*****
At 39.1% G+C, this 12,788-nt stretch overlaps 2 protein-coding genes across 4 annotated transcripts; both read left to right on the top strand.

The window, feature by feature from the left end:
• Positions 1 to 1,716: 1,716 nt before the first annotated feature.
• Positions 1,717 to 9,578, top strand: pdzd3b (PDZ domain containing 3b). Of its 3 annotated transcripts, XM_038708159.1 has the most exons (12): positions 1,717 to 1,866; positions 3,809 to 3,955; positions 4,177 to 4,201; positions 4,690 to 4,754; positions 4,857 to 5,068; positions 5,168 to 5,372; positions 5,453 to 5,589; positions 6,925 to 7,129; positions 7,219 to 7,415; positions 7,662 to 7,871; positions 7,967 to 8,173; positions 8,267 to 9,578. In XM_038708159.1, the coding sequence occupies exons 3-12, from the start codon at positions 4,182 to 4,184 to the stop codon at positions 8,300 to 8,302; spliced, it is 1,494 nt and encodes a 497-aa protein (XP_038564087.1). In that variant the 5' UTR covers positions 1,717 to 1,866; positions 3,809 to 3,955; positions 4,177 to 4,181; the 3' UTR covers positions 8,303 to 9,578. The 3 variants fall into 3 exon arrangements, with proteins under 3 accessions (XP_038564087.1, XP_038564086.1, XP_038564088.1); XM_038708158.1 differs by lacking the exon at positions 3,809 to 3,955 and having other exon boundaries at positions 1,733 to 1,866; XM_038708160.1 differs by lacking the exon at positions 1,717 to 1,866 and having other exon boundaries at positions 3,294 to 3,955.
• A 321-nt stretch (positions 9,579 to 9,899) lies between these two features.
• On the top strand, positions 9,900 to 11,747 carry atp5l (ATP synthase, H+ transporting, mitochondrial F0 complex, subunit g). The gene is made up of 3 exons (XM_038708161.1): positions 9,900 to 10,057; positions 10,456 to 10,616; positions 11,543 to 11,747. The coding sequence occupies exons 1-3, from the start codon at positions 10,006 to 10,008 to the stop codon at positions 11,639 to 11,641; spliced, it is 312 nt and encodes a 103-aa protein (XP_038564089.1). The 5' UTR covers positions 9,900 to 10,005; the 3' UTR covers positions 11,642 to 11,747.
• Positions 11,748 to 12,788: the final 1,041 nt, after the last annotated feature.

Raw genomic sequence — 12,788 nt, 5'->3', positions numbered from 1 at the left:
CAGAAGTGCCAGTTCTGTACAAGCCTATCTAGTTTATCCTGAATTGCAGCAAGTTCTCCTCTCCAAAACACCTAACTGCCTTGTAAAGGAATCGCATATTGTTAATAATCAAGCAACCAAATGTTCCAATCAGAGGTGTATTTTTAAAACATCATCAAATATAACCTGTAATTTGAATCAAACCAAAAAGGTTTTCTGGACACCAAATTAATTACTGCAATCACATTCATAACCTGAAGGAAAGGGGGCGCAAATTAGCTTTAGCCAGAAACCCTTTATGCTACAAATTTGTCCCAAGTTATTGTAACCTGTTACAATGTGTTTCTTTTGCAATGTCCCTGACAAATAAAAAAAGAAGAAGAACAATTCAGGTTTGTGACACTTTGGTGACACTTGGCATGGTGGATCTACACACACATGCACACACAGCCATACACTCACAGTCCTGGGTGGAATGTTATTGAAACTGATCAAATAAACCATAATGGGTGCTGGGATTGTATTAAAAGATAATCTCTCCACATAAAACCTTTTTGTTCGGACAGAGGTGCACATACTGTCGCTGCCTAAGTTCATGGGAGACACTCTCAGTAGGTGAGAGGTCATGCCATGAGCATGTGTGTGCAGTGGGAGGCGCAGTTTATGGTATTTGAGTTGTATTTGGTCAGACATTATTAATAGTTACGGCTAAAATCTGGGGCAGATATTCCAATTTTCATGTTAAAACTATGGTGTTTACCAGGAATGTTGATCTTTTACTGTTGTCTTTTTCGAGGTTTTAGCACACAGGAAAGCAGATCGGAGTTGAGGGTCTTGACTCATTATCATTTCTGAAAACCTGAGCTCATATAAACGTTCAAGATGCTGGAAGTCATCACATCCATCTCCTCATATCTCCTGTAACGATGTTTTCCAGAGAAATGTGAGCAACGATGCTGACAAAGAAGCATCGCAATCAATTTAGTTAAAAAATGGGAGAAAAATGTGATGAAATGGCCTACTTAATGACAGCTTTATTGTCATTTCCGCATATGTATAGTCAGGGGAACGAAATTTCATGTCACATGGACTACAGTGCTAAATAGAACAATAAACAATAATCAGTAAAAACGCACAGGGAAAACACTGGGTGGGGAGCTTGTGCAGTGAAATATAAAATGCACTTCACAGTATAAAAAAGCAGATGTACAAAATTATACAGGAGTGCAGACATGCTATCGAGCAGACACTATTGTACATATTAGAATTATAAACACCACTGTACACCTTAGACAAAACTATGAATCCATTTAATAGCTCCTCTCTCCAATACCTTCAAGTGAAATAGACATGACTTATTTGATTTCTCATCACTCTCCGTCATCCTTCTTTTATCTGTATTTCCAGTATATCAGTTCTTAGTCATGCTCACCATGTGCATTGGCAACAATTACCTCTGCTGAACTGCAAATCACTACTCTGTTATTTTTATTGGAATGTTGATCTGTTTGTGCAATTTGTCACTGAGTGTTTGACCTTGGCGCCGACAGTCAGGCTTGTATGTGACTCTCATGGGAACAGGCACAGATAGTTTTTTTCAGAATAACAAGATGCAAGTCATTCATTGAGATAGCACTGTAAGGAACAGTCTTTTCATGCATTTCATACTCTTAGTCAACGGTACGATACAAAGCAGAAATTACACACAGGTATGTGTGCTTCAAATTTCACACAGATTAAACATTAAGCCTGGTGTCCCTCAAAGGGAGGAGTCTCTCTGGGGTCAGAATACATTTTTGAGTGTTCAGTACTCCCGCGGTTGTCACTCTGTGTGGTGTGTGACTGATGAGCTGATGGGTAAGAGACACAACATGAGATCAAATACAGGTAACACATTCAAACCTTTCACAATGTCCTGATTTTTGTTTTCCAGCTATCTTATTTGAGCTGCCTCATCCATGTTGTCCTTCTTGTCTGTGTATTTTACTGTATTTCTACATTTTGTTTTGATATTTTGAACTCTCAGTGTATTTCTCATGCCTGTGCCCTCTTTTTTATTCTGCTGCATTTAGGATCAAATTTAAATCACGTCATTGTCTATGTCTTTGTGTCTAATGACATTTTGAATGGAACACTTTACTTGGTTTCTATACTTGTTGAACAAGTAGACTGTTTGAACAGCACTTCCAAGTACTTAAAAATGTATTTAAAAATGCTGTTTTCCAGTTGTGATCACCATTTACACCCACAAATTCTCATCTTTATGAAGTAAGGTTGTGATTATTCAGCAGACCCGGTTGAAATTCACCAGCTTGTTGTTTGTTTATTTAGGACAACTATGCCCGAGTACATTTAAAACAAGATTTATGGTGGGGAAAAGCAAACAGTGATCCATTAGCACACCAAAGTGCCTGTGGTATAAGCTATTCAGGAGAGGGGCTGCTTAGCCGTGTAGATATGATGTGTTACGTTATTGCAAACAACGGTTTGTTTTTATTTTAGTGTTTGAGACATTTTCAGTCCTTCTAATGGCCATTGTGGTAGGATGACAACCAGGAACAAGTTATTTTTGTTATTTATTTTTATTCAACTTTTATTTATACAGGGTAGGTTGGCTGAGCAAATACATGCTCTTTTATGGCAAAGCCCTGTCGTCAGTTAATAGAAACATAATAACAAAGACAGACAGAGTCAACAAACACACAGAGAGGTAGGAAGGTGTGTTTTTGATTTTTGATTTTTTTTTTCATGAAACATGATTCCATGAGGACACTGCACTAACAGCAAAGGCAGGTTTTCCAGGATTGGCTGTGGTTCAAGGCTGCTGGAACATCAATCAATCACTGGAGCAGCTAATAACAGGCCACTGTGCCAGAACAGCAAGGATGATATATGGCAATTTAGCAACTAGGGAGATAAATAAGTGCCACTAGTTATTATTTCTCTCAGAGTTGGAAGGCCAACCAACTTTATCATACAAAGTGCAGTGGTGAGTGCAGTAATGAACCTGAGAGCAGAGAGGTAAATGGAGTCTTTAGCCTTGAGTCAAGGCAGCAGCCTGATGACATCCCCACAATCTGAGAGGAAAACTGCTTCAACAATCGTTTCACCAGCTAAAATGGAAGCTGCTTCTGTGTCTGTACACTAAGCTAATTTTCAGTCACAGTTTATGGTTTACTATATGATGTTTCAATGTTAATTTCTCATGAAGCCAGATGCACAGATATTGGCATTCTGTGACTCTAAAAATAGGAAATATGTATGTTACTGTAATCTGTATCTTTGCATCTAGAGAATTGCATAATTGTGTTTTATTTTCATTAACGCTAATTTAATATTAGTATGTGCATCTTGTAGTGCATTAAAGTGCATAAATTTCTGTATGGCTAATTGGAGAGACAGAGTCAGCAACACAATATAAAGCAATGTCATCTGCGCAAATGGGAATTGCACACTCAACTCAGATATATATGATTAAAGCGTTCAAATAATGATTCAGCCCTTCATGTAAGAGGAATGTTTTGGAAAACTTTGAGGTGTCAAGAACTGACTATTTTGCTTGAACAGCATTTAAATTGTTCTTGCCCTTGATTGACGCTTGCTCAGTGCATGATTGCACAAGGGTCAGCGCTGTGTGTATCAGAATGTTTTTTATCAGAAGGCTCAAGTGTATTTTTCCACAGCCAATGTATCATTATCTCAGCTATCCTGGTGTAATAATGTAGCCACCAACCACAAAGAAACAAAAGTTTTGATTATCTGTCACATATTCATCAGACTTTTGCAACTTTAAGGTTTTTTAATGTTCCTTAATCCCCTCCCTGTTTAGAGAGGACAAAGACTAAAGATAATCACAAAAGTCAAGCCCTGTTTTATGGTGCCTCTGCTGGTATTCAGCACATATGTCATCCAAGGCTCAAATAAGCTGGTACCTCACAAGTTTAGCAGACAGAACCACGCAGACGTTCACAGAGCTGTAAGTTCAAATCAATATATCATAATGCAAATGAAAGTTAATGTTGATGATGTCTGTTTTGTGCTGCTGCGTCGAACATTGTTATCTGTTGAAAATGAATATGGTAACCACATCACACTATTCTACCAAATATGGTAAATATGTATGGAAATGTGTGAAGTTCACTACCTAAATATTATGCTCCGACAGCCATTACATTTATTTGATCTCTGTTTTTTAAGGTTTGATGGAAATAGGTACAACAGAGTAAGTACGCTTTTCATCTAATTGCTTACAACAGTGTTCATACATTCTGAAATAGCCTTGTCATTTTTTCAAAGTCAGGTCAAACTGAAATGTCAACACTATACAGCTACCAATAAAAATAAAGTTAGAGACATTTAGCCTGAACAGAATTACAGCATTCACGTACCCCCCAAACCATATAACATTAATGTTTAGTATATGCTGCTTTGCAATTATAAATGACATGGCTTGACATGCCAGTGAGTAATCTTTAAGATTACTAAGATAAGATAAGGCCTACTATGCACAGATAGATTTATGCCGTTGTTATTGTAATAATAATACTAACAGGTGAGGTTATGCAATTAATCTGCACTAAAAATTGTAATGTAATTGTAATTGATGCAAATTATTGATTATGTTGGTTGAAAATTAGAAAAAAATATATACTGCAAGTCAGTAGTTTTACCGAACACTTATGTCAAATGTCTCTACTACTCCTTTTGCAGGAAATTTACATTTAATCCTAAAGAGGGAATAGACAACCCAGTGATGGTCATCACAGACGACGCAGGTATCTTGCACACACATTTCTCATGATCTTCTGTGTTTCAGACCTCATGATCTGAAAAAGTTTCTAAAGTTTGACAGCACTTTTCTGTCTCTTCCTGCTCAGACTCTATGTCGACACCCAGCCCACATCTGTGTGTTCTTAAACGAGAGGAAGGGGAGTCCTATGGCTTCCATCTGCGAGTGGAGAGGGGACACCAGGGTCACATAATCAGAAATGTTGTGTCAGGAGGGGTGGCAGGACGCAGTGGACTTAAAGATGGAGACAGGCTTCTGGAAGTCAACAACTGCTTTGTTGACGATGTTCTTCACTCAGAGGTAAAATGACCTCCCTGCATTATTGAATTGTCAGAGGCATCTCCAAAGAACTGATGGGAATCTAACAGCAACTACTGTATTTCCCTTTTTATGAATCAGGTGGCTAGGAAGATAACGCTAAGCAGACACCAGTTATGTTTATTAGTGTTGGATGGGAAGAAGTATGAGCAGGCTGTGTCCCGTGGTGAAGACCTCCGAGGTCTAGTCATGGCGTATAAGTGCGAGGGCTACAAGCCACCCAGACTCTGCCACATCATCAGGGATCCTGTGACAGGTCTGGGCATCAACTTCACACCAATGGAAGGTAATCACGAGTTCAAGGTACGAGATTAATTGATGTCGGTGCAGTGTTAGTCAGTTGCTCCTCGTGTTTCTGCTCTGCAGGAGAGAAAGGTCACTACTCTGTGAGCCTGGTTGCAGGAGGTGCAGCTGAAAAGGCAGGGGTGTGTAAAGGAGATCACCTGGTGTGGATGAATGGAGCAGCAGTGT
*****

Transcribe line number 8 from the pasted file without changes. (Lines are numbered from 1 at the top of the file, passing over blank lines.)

Raw genomic sequence — 12,788 nt, 5'->3', positions numbered from 1 at the left: